Welcome to the land of shadows, where evil is the greatest power, where nightfall marks the birth of terror, where your very soul is at risk. Join me as I investigate worlds filled with black magic and dark souls and encounter the monsters rule these wicked places.
This review does not represent the opinions of the general public. It reflects my personal thoughts and opinions on the book.
That said, on to the review!
Take an archaeological mission gone awry and mix it with a missing journal. Add exotic, extinct plant fibers. Blend well with a mutated creature and serve it up to the Big Apple. Garnish with proteins and enzymes found in the skull, a high death count, and blood everywhere. Top with a mysterious statuette--a relic--from South America. What do you have? The Relic.
Set within and beneath the Museum of Natural History in New York, this book throws out theories and suppositions that would make any skeptical scientists roll their eyes. The problem is, those crackpot ideas are right. A creature from a land time--and humanity and the conservation movement--forgot pops in New York and does what all living things do: fights for survival. Unfortunately, this creature is basically the ultimate predator. It needs a particular substance found only in plants from its devastated home--and, incidentally, in the brains of living beings--to survive, but that won't stop it from destroying the museum's exhibit on superstitions. What will it take to bring this thing down?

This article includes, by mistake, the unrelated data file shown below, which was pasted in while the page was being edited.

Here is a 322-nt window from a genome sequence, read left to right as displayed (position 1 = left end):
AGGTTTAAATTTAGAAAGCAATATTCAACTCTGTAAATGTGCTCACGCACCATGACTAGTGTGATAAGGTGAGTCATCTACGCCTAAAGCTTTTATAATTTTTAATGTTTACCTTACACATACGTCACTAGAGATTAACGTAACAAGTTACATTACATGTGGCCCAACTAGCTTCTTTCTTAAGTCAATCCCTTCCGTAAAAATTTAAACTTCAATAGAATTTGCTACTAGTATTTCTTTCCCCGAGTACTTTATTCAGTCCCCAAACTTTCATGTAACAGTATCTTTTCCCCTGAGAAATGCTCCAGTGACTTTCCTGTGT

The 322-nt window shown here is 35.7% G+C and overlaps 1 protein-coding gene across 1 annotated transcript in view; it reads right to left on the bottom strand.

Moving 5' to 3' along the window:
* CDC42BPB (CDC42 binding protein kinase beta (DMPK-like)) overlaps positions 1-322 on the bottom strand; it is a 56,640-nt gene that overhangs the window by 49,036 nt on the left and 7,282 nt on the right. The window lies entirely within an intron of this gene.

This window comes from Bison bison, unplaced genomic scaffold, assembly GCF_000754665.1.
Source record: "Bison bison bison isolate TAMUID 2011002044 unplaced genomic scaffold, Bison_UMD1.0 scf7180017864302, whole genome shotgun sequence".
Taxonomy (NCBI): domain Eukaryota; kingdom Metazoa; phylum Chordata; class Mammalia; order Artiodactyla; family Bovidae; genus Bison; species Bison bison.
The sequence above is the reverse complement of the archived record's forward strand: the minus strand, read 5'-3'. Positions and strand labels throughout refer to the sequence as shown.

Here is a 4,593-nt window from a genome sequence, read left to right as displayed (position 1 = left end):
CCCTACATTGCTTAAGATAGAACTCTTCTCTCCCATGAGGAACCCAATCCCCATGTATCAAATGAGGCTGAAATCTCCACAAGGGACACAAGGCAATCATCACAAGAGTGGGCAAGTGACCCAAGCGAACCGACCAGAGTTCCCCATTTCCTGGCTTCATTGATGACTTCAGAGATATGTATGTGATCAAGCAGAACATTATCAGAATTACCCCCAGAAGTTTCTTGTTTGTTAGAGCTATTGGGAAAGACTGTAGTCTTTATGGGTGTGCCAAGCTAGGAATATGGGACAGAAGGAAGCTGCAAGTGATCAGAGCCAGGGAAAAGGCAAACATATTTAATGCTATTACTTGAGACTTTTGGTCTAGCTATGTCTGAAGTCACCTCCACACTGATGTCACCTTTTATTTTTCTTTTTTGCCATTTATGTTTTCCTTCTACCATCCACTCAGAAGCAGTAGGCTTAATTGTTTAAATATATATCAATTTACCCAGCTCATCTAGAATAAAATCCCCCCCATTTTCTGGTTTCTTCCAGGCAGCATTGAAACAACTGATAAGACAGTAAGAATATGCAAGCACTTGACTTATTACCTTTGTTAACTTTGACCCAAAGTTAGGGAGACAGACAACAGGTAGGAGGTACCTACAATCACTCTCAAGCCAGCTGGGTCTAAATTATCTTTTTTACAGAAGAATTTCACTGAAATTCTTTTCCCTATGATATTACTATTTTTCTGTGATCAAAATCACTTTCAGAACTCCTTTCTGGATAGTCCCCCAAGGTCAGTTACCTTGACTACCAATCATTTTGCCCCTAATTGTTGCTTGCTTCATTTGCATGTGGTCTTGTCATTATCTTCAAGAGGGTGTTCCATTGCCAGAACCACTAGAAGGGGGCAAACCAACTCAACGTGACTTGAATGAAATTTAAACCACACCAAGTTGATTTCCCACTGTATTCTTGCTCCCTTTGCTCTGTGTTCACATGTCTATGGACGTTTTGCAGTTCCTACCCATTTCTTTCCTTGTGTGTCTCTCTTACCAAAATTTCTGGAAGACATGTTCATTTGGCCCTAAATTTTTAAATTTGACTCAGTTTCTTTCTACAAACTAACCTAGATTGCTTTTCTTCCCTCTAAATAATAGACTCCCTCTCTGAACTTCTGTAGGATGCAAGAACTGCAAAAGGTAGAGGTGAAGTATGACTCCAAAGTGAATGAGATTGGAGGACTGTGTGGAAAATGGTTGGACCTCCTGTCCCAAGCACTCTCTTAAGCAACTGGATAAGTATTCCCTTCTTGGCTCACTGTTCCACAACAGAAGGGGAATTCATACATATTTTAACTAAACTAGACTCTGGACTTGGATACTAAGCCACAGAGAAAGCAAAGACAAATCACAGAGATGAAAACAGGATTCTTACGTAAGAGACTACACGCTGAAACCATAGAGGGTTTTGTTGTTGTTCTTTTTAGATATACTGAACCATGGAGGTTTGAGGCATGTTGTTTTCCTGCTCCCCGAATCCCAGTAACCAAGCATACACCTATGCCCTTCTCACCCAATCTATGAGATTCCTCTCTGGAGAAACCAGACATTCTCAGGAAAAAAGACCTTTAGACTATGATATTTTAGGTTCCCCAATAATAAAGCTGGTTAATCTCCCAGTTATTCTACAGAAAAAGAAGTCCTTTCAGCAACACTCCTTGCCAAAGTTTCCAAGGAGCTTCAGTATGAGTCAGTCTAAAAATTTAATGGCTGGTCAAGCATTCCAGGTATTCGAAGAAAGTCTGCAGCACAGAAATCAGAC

Preston and Child create a beast so terrifying, so real, so chillingly possible--who knows what remains undiscovered in the rainforest--that I wouldn't willingly put the book down. Television and literature have taken advantage of the world beneath New York City--Ghostbusters II, The Real Adventures of Jonny Quest, and the Morlocks of the Marvel Universe spring to mind--but I never imagined they could be so deadly. Remind me never to go exploring sewers unless I'm in a tank.
The book offers an excerpt from the authors' sequel to The Relic, a book whose title, I have learned, means "a storage container for religious relics." This new book, Reliquary, is available in hardcover. Rest assured: the moment I find it in paperback, it's mine! And it's yours, because I'll review it right here!
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